Using experiments and theory, we investigate the behavior of nonlinear acoustic modes in a physical system composed of an array of three coupled acoustic waveguides, two of which are externally driven with two different frequencies. Nonlinear modes with frequency given by linear combinations of the driving frequencies are realizations of so-called logical phi-bits. A phi-bit is a two-state degree of freedom of an acoustic wave, which can be in a coherent superposition of states with complex amplitude coefficients, i.e., a qubit analogue. We demonstrate experimentally that phi-bit modes are supported in the array of waveguides. Using perturbation theory, we show that phi-bits may result from the intrinsic nonlinearity of the material used to couple the waveguides. We have also isolated possible effects on phi-bit states associated with the systems’ electronics, transducers and ultrasonic coupling agents used to probe the array and that may introduce extrinsic nonlinearities. These extrinsic effects are shown to be easily separable from the intrinsic behavior. The intrinsic behavior includes sharp jumps in phi-bit phases occurring over very narrow ranges of driving frequency. These jumps may also exhibit hysteretic behavior dependent on the direction of driving frequency tuning. The intrinsic states of phi-bits and multiple nonlinearly correlated phi-bits may serve as foundation for robust and practical quantum-analogue information technologies.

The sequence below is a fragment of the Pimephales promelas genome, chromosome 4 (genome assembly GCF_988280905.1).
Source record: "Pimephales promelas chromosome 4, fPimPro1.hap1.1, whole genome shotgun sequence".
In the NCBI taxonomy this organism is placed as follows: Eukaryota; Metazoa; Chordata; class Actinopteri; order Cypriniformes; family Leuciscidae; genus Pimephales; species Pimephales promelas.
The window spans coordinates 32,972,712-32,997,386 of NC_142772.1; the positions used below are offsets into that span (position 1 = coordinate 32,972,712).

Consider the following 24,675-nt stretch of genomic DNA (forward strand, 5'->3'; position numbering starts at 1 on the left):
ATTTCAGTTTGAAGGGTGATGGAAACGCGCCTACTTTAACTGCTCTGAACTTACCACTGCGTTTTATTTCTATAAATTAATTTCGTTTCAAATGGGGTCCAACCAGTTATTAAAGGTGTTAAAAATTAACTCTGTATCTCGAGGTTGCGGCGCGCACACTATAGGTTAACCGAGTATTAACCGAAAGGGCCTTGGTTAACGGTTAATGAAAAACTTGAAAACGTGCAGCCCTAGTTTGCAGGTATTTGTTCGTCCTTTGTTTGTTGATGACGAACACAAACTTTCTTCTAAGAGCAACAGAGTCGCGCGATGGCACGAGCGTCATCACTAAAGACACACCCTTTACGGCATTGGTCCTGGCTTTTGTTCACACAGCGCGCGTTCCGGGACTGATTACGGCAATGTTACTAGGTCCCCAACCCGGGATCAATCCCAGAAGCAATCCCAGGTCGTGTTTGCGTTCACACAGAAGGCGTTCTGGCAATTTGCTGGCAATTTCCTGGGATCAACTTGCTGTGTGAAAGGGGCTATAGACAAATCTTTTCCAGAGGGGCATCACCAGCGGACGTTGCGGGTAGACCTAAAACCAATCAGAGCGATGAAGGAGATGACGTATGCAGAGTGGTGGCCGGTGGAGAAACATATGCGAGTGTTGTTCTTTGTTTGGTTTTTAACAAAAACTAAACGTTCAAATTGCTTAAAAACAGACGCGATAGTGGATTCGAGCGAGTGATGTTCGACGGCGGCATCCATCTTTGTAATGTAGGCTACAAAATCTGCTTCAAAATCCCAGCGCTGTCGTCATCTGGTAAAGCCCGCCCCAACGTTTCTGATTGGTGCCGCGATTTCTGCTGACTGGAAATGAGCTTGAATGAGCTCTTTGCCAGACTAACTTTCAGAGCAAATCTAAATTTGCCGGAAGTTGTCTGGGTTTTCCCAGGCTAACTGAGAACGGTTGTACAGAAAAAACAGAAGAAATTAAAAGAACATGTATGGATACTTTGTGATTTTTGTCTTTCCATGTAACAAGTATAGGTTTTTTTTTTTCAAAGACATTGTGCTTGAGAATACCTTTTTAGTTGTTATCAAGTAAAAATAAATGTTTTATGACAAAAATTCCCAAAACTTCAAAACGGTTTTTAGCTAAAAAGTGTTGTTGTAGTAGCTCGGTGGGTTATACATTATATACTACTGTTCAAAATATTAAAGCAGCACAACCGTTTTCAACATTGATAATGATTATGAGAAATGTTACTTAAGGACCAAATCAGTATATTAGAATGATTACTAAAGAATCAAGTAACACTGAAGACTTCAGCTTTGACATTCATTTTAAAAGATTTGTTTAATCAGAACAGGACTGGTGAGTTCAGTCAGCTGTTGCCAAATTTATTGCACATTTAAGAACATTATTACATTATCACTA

|Original language||English (US)|
|State||Published - Dec 2023|
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